First tackle: Nothing more important than Coronavirus safety
The daughter of an NRL player attends a primary school where a teacher has tested positive to coronavirus and the NRL's strict biosecurity protocols kick into action.
Any chance of the virus infiltrating the virtual bubbles the NRL has in place around its teams has to be stamped out as quickly and as thoroughly as possible. We knew going into this competition resumption that the entire house of cards could crumble if players became infected, so the strictest of rules were put in place.
We have already seen players sent home from training for shaking a club legend's hand and another for kissing a journalist on the cheek - both were later cleared by testing. The latest "scare" meant the postponement of a whole game, pending test results. The player, Aiden Tolman, will be quarantined for two weeks even though his results came back negative. If his results had been positive, the whole Bulldogs team would have been in doubt.
"There's a very remote risk of infection within the Bulldogs squad. To ensure there is no risk at all, the player will be tested today and the game delayed until tomorrow to ensure the test results have returned," Peter V'landys said in a statement.
"I want to congratulate the Bulldogs for swiftly informing the NRL."
Worryingly for everyone are concerns about the origins of this school teacher's infection. The highly infectious virus has to come from somewhere and early investigations had failed to provide an obvious answer.
Second tackle: Smith's roving commission
Since the Storm lost their first game back from the coronavirus break against the Raiders, captain Cameron Smith and coach Craig Bellamy have been saying that they needed to adjust better to the new faster ruck speed.
They have no doubt been working on a few things, but we saw the biggest change during Saturday afternoon's victory over the previously unbeaten Knights. There was speculation during the week that Smith would play halfback; Rylie Jacks wore the No.7, but the speculation wasn't completely wrong.
The Storm's plan to take advantage of the quicker rucks was for Smith to only go to dummy-half when he was near the play-the-ball, generally down the middle of the field. When he wasn't he would drop into first receiver to control the game from there or even just walk behind the play barking orders like a trainer.
Smith was at dummy-half for the biggest plays, setting up two tries with brilliant passes, but it wasn't imperative for him to be there for every play. The key was to play the ball as quickly as possible to whomever was nearest and keep the defence back pedalling. It seemed to work against the Knights.
Third tackle: Clever Cherry
With the clock ticking down to two minutes and the Sea Eagles hanging onto a hard-earned two-point lead over the Broncos, Daly Cherry-Evans stuck out his arm and knocked down an Anthony Milford pass which was surely going to end in a match-winning Darius Boyd try.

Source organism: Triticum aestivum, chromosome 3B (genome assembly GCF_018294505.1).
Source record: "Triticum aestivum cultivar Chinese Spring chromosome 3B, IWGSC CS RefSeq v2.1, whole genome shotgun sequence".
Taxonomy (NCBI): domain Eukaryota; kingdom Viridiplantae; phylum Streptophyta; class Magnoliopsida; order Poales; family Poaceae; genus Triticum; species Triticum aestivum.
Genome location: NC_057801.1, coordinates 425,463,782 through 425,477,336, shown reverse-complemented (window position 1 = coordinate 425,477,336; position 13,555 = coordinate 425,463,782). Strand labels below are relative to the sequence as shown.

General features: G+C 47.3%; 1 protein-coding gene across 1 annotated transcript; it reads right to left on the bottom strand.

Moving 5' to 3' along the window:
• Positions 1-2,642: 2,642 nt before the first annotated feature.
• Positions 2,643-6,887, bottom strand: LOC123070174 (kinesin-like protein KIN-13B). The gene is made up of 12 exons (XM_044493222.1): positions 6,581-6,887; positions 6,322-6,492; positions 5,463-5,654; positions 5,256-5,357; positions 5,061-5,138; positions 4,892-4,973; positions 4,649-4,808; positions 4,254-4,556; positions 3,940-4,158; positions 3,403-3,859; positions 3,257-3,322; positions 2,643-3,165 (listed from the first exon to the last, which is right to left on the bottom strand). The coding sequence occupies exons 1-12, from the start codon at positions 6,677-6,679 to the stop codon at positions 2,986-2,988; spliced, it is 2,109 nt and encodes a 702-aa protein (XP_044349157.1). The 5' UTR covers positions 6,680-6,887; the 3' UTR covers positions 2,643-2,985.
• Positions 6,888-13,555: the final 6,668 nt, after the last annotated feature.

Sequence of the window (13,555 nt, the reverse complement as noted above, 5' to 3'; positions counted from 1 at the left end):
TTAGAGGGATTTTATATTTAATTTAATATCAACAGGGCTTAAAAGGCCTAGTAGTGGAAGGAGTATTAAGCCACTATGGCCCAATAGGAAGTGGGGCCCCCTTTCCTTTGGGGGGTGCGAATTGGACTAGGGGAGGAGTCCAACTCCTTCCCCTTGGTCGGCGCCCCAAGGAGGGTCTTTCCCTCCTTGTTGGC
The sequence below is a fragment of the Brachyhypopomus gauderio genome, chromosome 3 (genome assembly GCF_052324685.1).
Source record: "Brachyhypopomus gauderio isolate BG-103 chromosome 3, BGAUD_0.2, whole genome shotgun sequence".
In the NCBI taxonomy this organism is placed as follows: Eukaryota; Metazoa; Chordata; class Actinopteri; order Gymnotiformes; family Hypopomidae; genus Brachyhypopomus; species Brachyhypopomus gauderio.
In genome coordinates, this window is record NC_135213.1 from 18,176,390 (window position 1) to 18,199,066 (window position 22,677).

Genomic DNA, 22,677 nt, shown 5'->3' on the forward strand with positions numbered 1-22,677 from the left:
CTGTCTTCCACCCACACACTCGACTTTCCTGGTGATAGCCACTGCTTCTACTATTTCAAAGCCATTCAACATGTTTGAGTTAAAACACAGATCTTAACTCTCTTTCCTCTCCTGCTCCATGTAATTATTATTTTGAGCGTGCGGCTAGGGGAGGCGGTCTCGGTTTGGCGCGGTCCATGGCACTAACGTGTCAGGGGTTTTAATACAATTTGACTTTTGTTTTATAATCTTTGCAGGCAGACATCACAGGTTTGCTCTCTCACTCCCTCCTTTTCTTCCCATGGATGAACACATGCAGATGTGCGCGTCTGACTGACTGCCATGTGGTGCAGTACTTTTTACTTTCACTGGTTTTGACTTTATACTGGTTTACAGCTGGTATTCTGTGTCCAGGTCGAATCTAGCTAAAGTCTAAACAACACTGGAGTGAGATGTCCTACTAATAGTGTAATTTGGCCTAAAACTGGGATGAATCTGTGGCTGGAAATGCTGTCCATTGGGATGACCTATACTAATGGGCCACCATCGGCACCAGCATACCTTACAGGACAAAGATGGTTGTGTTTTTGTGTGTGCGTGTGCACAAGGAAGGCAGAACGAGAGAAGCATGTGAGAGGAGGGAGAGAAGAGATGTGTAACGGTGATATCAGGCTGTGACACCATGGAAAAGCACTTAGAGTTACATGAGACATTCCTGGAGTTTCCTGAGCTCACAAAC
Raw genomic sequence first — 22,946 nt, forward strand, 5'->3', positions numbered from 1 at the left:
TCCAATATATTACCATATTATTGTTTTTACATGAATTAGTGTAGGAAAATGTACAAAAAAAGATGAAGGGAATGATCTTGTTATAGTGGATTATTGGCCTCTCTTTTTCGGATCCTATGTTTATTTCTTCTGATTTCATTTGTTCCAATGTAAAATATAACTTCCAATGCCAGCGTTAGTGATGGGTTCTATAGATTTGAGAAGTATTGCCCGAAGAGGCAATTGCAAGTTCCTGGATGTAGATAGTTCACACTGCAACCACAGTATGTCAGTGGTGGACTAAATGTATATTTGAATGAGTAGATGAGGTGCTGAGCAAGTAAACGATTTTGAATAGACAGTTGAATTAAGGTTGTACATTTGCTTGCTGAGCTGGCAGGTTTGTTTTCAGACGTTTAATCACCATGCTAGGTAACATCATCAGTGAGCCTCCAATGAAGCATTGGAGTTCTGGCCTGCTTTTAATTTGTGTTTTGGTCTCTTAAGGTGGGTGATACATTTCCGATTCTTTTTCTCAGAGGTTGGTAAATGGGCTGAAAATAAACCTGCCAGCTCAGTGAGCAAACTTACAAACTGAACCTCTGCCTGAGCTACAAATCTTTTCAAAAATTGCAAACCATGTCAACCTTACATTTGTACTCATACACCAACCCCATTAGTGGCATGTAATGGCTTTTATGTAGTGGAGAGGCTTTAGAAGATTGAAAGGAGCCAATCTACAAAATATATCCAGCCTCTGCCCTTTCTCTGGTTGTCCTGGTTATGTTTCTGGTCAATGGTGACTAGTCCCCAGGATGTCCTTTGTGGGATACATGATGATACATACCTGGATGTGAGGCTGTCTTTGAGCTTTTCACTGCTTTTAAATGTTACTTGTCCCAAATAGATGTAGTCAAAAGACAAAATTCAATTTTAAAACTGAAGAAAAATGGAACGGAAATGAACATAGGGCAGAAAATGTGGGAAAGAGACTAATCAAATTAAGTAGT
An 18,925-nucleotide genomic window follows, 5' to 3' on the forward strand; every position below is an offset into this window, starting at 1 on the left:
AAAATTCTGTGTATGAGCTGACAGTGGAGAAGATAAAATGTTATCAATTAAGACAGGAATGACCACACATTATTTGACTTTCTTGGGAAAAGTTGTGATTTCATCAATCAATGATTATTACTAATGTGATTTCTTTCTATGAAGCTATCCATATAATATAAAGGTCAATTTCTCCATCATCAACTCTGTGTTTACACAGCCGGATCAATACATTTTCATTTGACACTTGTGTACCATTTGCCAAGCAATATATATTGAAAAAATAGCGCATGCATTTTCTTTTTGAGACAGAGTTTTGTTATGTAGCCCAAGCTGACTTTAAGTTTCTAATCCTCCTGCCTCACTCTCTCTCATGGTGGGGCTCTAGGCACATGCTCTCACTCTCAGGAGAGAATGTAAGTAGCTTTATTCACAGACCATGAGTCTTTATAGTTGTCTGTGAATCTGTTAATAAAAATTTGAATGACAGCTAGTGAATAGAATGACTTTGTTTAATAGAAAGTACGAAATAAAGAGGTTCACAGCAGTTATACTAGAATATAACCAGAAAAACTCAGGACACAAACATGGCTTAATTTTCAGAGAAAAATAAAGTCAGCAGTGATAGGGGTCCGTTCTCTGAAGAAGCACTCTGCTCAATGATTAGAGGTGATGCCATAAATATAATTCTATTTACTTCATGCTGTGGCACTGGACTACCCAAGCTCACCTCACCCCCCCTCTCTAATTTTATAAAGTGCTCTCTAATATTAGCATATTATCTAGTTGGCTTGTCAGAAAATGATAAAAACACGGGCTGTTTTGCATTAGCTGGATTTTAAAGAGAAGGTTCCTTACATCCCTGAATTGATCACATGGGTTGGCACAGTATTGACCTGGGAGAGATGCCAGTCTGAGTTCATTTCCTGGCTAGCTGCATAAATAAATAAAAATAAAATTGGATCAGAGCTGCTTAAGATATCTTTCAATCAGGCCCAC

With his players gasping for air, Cherry-Evans cleverly called for a captain's challenge. There was absolutely no doubt at all that he had clearly knocked the ball on; it was an astute use of the rules, allowing his players to reset for one last defensive stand.
Earlier in the game, with only minutes left till halftime, Manly players implored Cherry-Evans to challenge a knock-on call. The thinking man's rugby league captain was seen to check the clock, weighing up whether it was worth risking the challenge with just a set of tackles to defend. He was convinced and his players were right, the challenge was successful, allowing Cherry-Evans to pull it out of his bag of tricks in the dying minutes.
Fourth tackle: Crucial Crichton misses prove costly
In the NRL it seems a very short drop from future superstar to someone who needs more work. Stephen Crichton hit the season restart running with pundits praising his speed, passing and elusiveness in the centres for the Panthers.
In the space of five minutes on Friday night against the Eels, Crichton was hit with a heavy dose of irony. Waqa Blake whose departure from the Panthers would have opened up opportunities for Crichton, taught him that the NRL is the toughest of testing grounds.
Blake scored the Eels first try after they trailed 10-0, sending Crichton sprawling with a big left-hand fend five metres out from the line. From the very next set of tackles, Blake beat Crichton on halfway with some deft footwork, on his way to sending Clint Gutherson in for a try that would level the scores. It was a tough night for the young Panthers centre.
Fifth and last: Fifita fitness concerns
I'm not sure what fitness work the Sharks undertook during the coronavirus break or how restricted Andrew Fifita has been through injury, but the former Test and Origin front rower looked desperately out of shape against the Dragons. Fifita looked more like a pub footballer than a highly paid professional.
The Dragons scored their fourth try in the 62nd minute when Cameron McInnes scooted from dummy half from three metres out. He ran straight at the gap next to Fifita who looked to be struggling with his lateral movement. There is only one way to get match fitness, but it looks like Fifita might need some time out of the good paddock as well.
Handover: Grounds struggle
As the Dragons battled the Sharks at Campbelltown Stadium yesterday one thing was noticeable; the surface was starting to cut up a fair bit. Some recent rain combined with the full schedule of games was taking its toll.
The sooner the NRL receives clearance to move back onto all venues the better it will be for groundsmen, particularly on the heavily used Parramatta (seven games in three weeks), Campbelltown (five games in three weeks) and Central Coast (five games in three weeks) venues.